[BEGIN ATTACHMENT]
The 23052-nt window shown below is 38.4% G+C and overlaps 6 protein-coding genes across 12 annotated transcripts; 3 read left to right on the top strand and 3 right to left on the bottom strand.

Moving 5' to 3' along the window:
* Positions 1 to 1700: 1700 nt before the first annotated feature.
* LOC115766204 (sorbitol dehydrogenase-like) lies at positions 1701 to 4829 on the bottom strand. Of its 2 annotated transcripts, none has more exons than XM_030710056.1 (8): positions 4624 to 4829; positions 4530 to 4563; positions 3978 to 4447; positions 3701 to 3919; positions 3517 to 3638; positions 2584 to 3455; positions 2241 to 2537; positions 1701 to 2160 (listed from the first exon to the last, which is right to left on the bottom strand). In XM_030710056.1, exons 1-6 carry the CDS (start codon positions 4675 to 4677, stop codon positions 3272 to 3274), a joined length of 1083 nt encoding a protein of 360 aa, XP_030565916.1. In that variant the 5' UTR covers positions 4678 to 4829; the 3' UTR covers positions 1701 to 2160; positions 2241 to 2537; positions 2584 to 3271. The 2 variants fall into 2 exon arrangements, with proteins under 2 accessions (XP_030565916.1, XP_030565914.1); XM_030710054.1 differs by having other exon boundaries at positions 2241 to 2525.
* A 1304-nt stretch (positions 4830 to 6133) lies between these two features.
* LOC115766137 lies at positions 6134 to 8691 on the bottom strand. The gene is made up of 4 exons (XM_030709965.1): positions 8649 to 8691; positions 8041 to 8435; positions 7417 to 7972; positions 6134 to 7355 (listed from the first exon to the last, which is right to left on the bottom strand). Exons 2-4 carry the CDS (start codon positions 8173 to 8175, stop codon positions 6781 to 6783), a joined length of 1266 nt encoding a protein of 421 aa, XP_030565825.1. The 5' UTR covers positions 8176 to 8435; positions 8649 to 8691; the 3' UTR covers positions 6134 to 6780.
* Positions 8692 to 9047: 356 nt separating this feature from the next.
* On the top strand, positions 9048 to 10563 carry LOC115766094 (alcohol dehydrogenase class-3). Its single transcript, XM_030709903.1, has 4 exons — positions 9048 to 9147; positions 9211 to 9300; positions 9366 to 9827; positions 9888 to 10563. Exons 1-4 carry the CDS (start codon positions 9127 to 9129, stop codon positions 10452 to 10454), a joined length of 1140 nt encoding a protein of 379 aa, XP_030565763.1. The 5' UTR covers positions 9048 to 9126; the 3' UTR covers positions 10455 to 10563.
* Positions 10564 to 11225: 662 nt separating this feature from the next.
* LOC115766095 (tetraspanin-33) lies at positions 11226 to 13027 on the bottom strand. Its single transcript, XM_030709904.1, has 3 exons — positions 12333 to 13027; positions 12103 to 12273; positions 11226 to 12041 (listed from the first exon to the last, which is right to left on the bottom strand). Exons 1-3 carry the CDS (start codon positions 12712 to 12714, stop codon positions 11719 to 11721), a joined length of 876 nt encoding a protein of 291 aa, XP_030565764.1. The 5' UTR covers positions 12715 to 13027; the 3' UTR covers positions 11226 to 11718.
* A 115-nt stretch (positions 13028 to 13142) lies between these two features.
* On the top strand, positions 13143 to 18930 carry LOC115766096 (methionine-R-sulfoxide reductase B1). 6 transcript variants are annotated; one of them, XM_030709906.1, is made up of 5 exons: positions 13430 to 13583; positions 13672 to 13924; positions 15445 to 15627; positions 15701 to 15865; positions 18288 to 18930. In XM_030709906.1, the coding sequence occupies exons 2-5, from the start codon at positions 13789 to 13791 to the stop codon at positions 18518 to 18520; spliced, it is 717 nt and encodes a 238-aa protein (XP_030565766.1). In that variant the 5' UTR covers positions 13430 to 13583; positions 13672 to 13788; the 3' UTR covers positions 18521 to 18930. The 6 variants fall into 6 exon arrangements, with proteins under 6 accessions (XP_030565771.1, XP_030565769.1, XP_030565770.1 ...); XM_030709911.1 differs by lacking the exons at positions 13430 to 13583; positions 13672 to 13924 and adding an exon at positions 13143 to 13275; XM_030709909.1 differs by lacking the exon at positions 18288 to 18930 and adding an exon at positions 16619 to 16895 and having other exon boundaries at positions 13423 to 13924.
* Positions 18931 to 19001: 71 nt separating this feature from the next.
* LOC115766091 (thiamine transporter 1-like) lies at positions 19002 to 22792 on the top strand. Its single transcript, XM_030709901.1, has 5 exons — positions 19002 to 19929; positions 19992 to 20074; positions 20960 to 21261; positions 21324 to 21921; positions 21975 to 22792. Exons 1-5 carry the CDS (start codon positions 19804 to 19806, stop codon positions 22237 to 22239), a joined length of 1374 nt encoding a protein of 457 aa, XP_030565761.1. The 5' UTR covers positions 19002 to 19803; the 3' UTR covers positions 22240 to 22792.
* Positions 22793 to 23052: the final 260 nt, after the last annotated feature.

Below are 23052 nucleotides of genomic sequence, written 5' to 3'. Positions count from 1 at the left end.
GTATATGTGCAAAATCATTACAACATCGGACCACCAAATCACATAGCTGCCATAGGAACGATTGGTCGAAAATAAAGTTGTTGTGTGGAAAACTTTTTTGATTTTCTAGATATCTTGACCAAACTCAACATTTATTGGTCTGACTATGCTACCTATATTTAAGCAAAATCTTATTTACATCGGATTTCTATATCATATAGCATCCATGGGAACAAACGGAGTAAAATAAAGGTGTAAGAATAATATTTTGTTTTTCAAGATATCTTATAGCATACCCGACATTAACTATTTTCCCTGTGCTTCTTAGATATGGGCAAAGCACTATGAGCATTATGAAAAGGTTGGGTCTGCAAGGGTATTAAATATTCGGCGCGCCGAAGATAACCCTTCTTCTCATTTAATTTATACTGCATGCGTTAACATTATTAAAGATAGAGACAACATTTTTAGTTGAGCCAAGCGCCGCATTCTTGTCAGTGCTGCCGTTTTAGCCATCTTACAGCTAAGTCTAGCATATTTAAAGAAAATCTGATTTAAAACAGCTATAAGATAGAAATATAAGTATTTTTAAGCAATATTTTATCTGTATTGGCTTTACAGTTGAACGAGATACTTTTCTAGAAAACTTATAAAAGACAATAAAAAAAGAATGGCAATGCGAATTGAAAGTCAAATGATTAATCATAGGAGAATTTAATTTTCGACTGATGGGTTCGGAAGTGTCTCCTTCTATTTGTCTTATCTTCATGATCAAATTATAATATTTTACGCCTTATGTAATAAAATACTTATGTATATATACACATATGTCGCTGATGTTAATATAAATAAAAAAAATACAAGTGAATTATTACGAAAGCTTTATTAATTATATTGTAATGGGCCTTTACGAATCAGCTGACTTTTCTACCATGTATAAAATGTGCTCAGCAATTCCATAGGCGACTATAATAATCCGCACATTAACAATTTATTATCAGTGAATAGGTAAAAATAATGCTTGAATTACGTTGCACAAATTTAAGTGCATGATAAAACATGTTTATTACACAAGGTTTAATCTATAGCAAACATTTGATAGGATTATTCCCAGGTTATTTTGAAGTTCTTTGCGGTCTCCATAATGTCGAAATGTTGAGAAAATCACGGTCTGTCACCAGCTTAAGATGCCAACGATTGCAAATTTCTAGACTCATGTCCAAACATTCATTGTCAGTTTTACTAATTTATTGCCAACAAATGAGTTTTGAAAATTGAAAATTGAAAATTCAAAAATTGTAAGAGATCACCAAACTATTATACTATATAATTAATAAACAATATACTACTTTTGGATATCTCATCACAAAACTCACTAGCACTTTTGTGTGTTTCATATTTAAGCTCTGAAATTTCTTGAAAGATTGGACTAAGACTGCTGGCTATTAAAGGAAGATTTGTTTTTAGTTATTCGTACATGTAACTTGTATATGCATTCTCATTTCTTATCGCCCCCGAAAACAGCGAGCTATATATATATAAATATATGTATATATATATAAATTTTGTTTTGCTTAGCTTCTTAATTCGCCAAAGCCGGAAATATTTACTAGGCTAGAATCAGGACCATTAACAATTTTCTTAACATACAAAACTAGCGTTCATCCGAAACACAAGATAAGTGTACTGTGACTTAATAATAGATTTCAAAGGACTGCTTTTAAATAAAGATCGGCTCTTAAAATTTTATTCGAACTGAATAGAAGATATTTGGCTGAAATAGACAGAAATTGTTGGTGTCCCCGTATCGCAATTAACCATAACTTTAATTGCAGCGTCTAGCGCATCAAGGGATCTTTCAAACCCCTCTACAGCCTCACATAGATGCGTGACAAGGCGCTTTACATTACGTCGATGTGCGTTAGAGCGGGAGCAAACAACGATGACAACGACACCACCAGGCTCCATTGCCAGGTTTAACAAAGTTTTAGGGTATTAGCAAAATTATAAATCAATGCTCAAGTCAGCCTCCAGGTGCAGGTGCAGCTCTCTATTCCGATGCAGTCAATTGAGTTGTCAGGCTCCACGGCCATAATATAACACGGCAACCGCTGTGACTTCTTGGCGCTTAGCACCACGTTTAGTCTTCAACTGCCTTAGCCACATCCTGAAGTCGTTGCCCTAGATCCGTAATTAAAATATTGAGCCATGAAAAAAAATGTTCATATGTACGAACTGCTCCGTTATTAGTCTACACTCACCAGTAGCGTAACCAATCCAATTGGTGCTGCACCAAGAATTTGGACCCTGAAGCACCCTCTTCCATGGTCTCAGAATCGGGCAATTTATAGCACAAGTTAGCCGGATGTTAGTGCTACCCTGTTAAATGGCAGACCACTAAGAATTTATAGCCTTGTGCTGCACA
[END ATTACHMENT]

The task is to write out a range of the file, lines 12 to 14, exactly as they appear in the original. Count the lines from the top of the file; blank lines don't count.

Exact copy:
* On the top strand, positions 13143 to 18930 carry LOC115766096 (methionine-R-sulfoxide reductase B1). 6 transcript variants are annotated; one of them, XM_030709906.1, is made up of 5 exons: positions 13430 to 13583; positions 13672 to 13924; positions 15445 to 15627; positions 15701 to 15865; positions 18288 to 18930. In XM_030709906.1, the coding sequence occupies exons 2-5, from the start codon at positions 13789 to 13791 to the stop codon at positions 18518 to 18520; spliced, it is 717 nt and encodes a 238-aa protein (XP_030565766.1). In that variant the 5' UTR covers positions 13430 to 13583; positions 13672 to 13788; the 3' UTR covers positions 18521 to 18930. The 6 variants fall into 6 exon arrangements, with proteins under 6 accessions (XP_030565771.1, XP_030565769.1, XP_030565770.1 ...); XM_030709911.1 differs by lacking the exons at positions 13430 to 13583; positions 13672 to 13924 and adding an exon at positions 13143 to 13275; XM_030709909.1 differs by lacking the exon at positions 18288 to 18930 and adding an exon at positions 16619 to 16895 and having other exon boundaries at positions 13423 to 13924.
* Positions 18931 to 19001: 71 nt separating this feature from the next.
* LOC115766091 (thiamine transporter 1-like) lies at positions 19002 to 22792 on the top strand. Its single transcript, XM_030709901.1, has 5 exons — positions 19002 to 19929; positions 19992 to 20074; positions 20960 to 21261; positions 21324 to 21921; positions 21975 to 22792. Exons 1-5 carry the CDS (start codon positions 19804 to 19806, stop codon positions 22237 to 22239), a joined length of 1374 nt encoding a protein of 457 aa, XP_030565761.1. The 5' UTR covers positions 19002 to 19803; the 3' UTR covers positions 22240 to 22792.